2.1 What types of transactions are caught by the rules? What constitutes a merger and how is the concept of control defined?
Under the FTA, the following business combinations (the subject of a review by the TFTC in Taiwan) are caught:
- an enterprise holding or acquiring the voting shares of or making capital contributions to another enterprise to an extent of more than one-third of the total voting shares or capital of such other enterprise;
- an enterprise being assigned by or leasing from another enterprise the whole or the majority of the business or properties of such other enterprise;
- an enterprise operating jointly with another enterprise on a regular basis or being entrusted by another enterprise to operate the latter's business; or
- an enterprise directly or indirectly controlling the business operation or the appointment or discharge of personnel of another enterprise.
2.2 What are the jurisdictional thresholds for notification? Can the authorities investigate a merger falling below these thresholds?
A transaction may require notification if one of the following market share thresholds and/or sales amount thresholds is met:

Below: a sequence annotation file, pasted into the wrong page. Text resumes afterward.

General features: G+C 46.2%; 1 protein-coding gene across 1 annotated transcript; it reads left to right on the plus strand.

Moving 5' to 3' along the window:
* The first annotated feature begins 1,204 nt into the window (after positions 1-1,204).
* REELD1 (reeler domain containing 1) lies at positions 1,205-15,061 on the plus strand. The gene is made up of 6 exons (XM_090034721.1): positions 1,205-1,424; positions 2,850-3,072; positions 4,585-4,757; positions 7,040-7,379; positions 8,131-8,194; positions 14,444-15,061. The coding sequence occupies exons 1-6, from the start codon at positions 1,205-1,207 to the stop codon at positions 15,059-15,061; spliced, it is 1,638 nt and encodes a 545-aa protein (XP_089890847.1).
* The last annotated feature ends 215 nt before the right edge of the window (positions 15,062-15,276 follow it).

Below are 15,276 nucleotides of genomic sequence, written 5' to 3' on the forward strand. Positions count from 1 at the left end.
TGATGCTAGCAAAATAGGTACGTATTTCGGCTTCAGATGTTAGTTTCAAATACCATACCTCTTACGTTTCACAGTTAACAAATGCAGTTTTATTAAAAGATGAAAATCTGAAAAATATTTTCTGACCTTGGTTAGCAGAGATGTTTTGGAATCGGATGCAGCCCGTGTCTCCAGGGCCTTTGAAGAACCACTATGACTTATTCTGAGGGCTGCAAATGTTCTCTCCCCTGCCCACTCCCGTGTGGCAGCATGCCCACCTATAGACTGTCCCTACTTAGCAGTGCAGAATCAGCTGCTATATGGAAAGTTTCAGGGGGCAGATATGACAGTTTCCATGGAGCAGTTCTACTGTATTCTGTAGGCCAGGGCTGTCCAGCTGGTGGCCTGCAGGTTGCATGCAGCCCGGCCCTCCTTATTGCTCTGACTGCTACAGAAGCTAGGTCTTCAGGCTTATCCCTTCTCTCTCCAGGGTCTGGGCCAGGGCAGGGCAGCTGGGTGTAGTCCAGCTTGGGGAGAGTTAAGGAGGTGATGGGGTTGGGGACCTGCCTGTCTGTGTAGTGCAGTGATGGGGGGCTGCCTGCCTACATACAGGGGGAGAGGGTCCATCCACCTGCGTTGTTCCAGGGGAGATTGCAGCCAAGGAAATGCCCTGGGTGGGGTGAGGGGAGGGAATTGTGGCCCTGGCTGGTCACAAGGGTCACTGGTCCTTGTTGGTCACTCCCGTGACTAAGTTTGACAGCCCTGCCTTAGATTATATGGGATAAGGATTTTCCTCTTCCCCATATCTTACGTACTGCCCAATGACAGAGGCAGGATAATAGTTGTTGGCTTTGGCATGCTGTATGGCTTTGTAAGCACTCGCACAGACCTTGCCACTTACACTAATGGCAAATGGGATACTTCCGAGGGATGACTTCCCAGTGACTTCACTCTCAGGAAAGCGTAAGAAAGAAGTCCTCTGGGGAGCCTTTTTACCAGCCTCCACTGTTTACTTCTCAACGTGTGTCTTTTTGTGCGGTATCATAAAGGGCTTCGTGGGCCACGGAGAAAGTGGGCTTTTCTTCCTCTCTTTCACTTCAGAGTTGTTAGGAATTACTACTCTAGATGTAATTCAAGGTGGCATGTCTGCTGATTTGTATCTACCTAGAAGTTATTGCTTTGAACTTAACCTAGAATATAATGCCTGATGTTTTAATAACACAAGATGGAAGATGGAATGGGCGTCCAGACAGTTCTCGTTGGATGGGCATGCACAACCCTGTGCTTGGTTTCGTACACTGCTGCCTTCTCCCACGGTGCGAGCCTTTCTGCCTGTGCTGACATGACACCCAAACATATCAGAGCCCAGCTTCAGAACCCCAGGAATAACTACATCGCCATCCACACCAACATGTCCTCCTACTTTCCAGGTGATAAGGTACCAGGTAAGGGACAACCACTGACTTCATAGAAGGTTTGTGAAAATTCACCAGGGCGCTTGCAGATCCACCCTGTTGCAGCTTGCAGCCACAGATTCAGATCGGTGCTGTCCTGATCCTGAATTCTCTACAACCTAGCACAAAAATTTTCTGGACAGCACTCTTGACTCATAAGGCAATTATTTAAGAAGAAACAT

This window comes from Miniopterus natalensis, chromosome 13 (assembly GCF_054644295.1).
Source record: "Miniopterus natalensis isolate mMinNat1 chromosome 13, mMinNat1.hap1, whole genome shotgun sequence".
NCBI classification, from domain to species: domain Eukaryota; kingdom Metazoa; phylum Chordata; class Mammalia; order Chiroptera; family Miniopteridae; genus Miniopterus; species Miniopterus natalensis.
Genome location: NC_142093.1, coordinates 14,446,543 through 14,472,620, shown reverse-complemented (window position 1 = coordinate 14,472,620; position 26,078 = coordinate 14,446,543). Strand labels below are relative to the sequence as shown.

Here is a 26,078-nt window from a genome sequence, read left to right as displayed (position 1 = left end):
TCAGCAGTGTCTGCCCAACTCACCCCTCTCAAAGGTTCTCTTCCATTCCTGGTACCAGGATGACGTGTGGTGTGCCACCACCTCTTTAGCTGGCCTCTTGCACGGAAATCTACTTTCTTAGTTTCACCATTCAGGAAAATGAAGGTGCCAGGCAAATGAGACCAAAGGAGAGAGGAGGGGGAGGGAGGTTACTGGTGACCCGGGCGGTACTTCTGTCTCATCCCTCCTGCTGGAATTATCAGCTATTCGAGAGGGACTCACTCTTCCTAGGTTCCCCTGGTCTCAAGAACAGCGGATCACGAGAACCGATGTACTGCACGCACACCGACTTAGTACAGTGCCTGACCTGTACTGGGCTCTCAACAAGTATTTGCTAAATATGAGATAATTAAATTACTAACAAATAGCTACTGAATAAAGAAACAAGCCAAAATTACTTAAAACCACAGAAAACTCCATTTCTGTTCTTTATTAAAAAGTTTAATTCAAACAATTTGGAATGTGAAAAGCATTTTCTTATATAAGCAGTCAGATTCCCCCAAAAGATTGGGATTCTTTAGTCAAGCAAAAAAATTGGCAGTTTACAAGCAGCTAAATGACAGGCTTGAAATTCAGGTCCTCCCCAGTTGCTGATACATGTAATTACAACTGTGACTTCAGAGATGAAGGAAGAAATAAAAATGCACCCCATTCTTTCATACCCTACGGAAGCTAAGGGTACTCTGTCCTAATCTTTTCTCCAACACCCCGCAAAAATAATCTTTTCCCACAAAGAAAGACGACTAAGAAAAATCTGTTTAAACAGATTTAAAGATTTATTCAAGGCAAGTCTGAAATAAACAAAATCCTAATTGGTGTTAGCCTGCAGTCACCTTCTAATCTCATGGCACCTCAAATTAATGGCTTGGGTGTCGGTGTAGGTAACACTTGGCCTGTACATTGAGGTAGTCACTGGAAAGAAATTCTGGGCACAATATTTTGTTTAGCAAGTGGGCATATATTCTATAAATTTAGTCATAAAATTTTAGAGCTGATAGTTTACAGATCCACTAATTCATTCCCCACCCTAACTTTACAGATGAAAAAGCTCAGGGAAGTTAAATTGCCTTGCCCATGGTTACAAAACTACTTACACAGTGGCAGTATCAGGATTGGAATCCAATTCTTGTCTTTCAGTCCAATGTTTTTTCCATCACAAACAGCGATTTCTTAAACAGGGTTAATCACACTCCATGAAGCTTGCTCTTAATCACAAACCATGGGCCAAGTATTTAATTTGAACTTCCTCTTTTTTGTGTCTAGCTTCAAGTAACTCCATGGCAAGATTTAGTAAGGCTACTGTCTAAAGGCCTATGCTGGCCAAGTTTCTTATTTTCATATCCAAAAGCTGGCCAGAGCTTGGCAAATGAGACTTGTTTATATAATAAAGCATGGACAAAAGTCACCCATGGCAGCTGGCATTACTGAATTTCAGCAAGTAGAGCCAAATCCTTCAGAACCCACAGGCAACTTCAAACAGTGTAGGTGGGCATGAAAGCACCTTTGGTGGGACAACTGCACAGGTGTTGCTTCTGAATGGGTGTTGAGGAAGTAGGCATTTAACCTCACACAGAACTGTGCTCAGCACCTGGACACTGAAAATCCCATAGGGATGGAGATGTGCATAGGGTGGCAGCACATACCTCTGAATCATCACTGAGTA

- as a result of the business combination, the enterprise(s) will have one-third of the market share; or
- one of the enterprises in the business combination has one-fourth of the market share; or
- if the Taiwan turnover of one party exceeds NT$15 billion (NT$30 billion if the parties are financial institutions) and the Taiwan turnover of a second party exceeds NT$2 billion; or
- if the combined global turnover of the parties exceeds NT$40 billion and the Taiwan turnover of any two of the parties each exceeds NT$2 billion separately.
The sales amount threshold is relatively clear. The market share, however, is difficult to calculate and may bring uncertainty about filing. The TFTC cannot investigate mergers falling below these thresholds.
2.3 Are foreign-to-foreign transactions caught by the rules? Is a local effect required to give the authority jurisdiction to review it?
Foreign-to-foreign mergers may be required to notify the TFTC if the transaction has a direct, actual and reasonably foreseeable impact on the Taiwan market. Factors such as the impact of the contemplated transaction on other jurisdictions as compared to Taiwan may be taken into consideration by the TFTC for determination.
SECTION 3: Notification
3.1 When the jurisdictional thresholds are met, is a filing mandatory or voluntary? What are the risks/sanctions for failing to notify a transaction and closing prior to clearance?
If relevant thresholds are met, filing is mandatory. Closing must be suspended pending clearance.